The 2012 New Zealand Dairy Industry Awards aim to change some urban perceptions of the country’s dairy farmers and the dairy industry.
Awards executive committee chair Matthew Richards says the 2012 awards will culminate with a series of activities in Auckland that leads into the national awards dinner, where the winners of the New Zealand Sharemilker/Equity Farmer of the Year, New Zealand Farm Manager of the Year and New Zealand Dairy Trainee of the Year competitions will be announced.
“We want Auckland and the rest of the country to witness the bright, talented and well presented individuals that are working hard on this country’s dairy farms to drive the dairy industry forward as the global leader that it is.
“Many of our past winners have gone on to leadership roles within the industry and we expect many of our current winners will be the industry’s future leaders,” Mr Richards, a Southland dairy farmer, says.
The 2012 awards were launched today on the Gordonton farm, near Hamilton, where 2011 New Zealand Sharemilker/Equity Farmers of the Year Jason and Lisa Suisted farm.
Jason and Lisa Suisted said they initially entered the awards to “stand out from the pack” when applying for sharemilking positions. They have gained considerably more.
“What we did not know at the time was how much we were going to learn both about ourselves and our business. We’ve been able to fine tune some of our farm systems and the awards had also allowed us to work side by side, highlighting the strengths we both bring to the business.”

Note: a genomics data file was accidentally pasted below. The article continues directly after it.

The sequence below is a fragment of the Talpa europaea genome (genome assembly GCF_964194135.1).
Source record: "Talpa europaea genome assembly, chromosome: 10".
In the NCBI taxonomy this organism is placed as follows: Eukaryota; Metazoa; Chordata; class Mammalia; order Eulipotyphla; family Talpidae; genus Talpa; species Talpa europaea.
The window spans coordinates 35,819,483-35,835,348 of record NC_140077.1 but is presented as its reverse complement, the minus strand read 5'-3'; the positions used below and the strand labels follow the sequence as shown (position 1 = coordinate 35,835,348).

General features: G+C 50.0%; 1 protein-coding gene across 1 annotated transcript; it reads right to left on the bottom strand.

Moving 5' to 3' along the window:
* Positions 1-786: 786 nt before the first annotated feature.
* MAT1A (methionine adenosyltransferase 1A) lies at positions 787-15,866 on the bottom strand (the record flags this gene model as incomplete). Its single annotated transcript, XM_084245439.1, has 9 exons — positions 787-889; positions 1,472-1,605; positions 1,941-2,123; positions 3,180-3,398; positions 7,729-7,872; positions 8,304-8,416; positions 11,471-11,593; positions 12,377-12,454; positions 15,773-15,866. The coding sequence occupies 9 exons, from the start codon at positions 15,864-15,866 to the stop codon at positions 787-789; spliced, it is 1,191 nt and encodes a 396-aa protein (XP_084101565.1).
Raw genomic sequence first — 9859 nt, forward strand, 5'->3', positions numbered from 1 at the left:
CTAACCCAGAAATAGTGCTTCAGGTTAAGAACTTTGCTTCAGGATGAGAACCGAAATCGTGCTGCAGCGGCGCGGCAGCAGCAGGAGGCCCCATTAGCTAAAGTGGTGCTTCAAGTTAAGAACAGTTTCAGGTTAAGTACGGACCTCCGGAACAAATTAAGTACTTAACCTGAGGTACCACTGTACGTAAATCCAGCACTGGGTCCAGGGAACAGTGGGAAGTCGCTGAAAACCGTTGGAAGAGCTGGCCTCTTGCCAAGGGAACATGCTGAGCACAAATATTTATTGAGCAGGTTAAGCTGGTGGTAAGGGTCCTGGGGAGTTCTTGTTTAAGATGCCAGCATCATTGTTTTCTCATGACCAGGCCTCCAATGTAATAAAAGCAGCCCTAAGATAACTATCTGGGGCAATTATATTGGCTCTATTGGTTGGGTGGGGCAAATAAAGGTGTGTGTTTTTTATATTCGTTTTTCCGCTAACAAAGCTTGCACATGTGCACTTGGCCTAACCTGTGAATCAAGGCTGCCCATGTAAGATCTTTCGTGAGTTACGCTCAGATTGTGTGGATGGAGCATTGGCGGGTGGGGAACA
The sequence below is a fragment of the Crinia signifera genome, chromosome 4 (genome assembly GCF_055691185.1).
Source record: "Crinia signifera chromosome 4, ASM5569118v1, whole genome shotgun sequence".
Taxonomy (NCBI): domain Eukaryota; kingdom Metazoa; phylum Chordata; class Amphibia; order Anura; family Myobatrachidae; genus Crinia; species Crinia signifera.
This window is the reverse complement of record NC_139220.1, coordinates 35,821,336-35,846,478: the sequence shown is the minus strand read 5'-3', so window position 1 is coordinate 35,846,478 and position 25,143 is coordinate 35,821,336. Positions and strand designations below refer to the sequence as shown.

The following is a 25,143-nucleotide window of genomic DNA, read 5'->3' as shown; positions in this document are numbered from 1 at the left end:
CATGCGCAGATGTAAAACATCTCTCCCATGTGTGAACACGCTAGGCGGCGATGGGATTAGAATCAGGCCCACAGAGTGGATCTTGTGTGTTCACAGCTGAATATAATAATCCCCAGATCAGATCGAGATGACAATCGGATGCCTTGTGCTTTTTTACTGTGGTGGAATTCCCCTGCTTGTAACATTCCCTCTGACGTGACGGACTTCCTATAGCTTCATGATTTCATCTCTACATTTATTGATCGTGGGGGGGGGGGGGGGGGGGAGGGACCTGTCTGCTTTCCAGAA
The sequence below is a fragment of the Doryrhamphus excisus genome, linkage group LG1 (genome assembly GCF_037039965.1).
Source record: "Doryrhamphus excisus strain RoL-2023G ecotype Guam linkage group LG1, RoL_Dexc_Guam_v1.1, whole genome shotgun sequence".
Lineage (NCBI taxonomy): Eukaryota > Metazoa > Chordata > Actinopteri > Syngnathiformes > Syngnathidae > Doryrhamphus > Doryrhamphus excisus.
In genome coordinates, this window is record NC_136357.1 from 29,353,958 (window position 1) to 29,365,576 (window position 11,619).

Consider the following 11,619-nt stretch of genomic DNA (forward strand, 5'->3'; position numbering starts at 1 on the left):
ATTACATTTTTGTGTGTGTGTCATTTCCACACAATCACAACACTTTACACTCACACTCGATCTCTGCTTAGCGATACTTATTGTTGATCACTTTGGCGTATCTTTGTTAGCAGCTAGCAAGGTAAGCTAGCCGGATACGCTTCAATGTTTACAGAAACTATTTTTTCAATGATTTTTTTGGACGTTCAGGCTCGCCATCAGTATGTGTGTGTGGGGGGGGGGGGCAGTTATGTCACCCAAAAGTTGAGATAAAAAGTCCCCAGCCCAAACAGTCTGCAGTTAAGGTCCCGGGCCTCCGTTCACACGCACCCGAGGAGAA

Mr Suisted says the awards challenged them and forced them to take a brutal and critical look at their business.
“The benefits from this have paid off immensely.”
The Dairy Industry Awards are supported by national sponsors Westpac, DairyNZ, Ecolab, Federated Farmers, Fonterra, Honda Motorcycles NZ, LIC, Meridian Energy, Ravensdown and RD1, along with industry partner AgITO.
Mr Richards says changes to the 2011 awards, in particular enabling equity farmers to enter the sharemilker contest and restricting the age group in the dairy trainee contest, had been well received.
“One of our equity farmer entrants won one of the 12 regional competitions and restricting the age had the effect of increasing the standard and making the contest tighter within the dairy trainee competition.”
About 200 of the 500 entries the awards had received in each of the past two years have come from the dairy trainee contest.
“The dairy trainee contest is proving hugely popular and it’s really pleasing to follow the progress of past trainee entrants, as they enter one of the other contests on their way towards farm ownership.”